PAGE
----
By Nesrin Uçarlar
The first section of this chapter provides a brief description of Kurdish intellectuals in the European diaspora as an introduction to the following two sections. The approaches of the Kurdish intelligentsia in the European diaspora towards the status planning for the Kurdish language are analysed in the second section within the framework of the relationship between language and power on the one hand, and language and resistance on the other. The third section examines the political and cultural connotations of linguistic rights for the Kurdish intelligentsia in the European diaspora within the framework of a discussion on power and resistance.
The last section is devoted to an analysis of the position of Kurdish intellectuals in Turkey within the context of the binary opposition between power and resistance. The comparison between the approach of the new generation of Kurdish intellectuals in Turkey and that of the earlier generations is also discussed in detail in the last section of this chapter. The last section further addresses the question of the relevance of the democratic experiences and the cultural and linguistic works of Kurdish intellectuals in the European diaspora in the evolution of such a new generation. The overarching question of Kurdish language and literature as a transformative resistance against the hegemony of the majority is also discussed.
Kurdish Intelligentsia in the European Diaspora
A considerable portion of Kurdish intellectuals in Europe was composed of members of Marxist-led Kurdish movements in Turkey during the 1970s and 1980s. Since the Marxists were aiming at the establishment of an independent socialist Kurdish state, they ignored such ‘lateral’ questions as culture, language, gender, etc. As Bozarslan argues, ‘Kurdish “Marxism” in Turkey, like Turkish Marxism itself, and that throughout the Third World, offered little opportunity for political pluralism’ (1992: 110), whereas the non-pluralist character of those Kurdish Marxists also stemmed from the patriarchal and tribal structure of the Kurdish society. In this respect, the majority of Kurdish migrants who had been socialised within a political culture that was largely traditional/authoritarian, nationalist/secular, totalitarian/ Marxist-Leninist, or a combination of all of these, gradually resocialised and integrated into their new host societies and were influenced by deep-rooted democratic political processes and organisational forms during their years of refuge and exile in different Western European countries (Sheikhmous 2000). For this reason, Sheikhmous argues that ‘a new era of realism, toleration, cooperation and accommodation’ emerged among Kurdish intellectuals in Europe in the late 1980s (ibid). Østergaard-Nielsen also finds that while ‘a Kurdish diaspora political network in Germany … advocated communism/socialism and outright Kurdish independence through organised demonstrations in the 1980s, then [it] increasingly formulated [its] goals in terms of human rights and democracy in Turkey during the 1990s’ (2006). Consequently, freedom of speech and advancement of civil society helped the Kurdish intelligentsia in the European diaspora to develop a diversified approach to the Kurdish question in Turkey. Seemingly, those far from the front lines of conflict and able to access a wider variety of information sources may have a perspective less influenced by sentiments and violent antagonism.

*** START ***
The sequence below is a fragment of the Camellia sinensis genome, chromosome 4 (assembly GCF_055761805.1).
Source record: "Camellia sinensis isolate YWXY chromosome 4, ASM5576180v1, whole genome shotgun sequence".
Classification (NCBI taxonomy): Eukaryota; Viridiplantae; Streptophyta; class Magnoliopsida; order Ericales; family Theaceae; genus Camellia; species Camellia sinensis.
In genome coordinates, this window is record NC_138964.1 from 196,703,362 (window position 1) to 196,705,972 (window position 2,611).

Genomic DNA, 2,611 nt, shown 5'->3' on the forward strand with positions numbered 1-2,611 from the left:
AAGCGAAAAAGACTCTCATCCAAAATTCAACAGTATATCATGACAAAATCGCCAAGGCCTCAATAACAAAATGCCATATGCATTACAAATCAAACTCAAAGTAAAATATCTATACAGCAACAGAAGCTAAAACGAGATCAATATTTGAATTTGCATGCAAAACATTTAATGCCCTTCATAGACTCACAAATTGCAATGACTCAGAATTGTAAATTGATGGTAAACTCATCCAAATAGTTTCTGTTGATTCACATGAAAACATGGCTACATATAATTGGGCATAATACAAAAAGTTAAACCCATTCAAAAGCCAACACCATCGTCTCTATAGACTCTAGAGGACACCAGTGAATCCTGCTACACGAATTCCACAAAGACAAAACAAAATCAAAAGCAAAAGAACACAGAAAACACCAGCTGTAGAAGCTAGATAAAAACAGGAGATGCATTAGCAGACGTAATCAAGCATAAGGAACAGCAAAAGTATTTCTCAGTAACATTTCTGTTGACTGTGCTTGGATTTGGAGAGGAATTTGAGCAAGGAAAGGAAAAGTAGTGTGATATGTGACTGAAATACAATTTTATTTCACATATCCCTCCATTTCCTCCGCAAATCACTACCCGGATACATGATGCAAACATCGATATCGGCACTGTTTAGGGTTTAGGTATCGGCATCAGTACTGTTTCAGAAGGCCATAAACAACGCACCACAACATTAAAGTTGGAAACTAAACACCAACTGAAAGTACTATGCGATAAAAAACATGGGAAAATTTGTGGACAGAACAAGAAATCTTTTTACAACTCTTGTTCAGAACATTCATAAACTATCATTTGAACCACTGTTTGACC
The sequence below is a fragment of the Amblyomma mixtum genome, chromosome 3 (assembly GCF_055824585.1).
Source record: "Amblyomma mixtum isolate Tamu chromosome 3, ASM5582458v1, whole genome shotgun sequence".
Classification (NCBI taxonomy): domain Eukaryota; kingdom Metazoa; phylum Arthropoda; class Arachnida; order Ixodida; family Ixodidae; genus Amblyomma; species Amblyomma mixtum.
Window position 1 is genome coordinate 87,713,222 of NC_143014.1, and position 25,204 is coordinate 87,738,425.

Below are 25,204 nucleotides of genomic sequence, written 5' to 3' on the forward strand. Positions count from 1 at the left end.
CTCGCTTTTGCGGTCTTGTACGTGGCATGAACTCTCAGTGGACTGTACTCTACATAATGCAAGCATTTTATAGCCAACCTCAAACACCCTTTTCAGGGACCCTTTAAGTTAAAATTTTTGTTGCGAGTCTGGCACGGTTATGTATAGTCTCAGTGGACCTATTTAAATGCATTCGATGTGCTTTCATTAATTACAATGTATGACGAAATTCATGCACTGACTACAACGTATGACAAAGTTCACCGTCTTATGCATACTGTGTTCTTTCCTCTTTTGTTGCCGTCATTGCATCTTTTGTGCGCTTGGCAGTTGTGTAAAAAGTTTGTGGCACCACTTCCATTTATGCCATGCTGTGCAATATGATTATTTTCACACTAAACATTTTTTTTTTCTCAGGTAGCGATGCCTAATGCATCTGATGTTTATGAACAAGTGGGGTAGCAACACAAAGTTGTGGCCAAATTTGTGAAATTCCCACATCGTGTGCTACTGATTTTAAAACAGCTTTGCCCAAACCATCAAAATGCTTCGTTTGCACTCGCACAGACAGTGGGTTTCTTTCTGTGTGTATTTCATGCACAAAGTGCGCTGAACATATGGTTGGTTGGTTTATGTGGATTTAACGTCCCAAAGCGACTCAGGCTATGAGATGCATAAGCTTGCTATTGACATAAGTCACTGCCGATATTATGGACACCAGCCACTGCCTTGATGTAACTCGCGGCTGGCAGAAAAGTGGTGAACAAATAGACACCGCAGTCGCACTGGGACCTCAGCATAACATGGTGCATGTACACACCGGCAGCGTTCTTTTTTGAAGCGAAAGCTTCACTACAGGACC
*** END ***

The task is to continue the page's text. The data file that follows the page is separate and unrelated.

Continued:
On the other hand, it is not the intention to describe a single shared image or identity of Kurdish intellectuals in the European diaspora. Neither does such an image or identity represent all Kurdish communities in the European diaspora. As Houston notes, Kurdish diaspora
… is firstly produced through the narrative imagination and has an irreducible intersubjective content. It also has an irreducibly plural aspect: as the various, sometimes rival ways of imagining the character and significance of the Kurdish homeland shows, different individuals and groups have different memories, sentiments, and convictions about wherein the vitality of that homeland consists (2005: 113)147.
Alinia (2007: 235) similarly argues that the imaginations and meanings of ‘homeland’ vary among the Kurdish diaspora according to personal experiences and political discourses, which means that the imagination of a common fatherland need not show an agreement on the type of fatherland imagined. In this respect, the de-territorial notion of diaspora discussed above is highly relevant for Kurdish intellectuals in Europe, who mostly regard the wish to return to ‘Kurdistan’ as a notion whereby they express and keep their solidarity and loyalty to Kurdishness, rather than a viable objective of returning to the territory in which they intend to re-settle148. On the other hand, one cannot say that ‘the legal status of Kurdistan is becoming irrelevant; [rather] as a symbol of Kurdish identity it will remain of prime importance to the Kurdish diaspora’ (Bruinessen 1999). ‘The loss of the homeland or the theft of a territory named Kurdistan is facilitated by the actual lost locality of the village’ (Houston 2005: 113). In short, exile ‘brought educated Kurds of different regional backgrounds together and thereby helped them to imagine Kurdistan as their common fatherland. It was exile that transformed Kurdistan from a vaguely defined geographical entity into a political ideal’ (Bruinessen 2000b). Moreover, it is this political ideal which activated Kurdish intellectuals in Europe. As the then-advisor to the Ministry for Migration of Sweden, Lars Gunnar Eriksson (1992: 98) noted in 1989, the Kurds were more successful and active than other migrant groups in utilising the opportunities they have in European countries.
Read more on this topic in the full text of this dissertation, Chapter 7 at: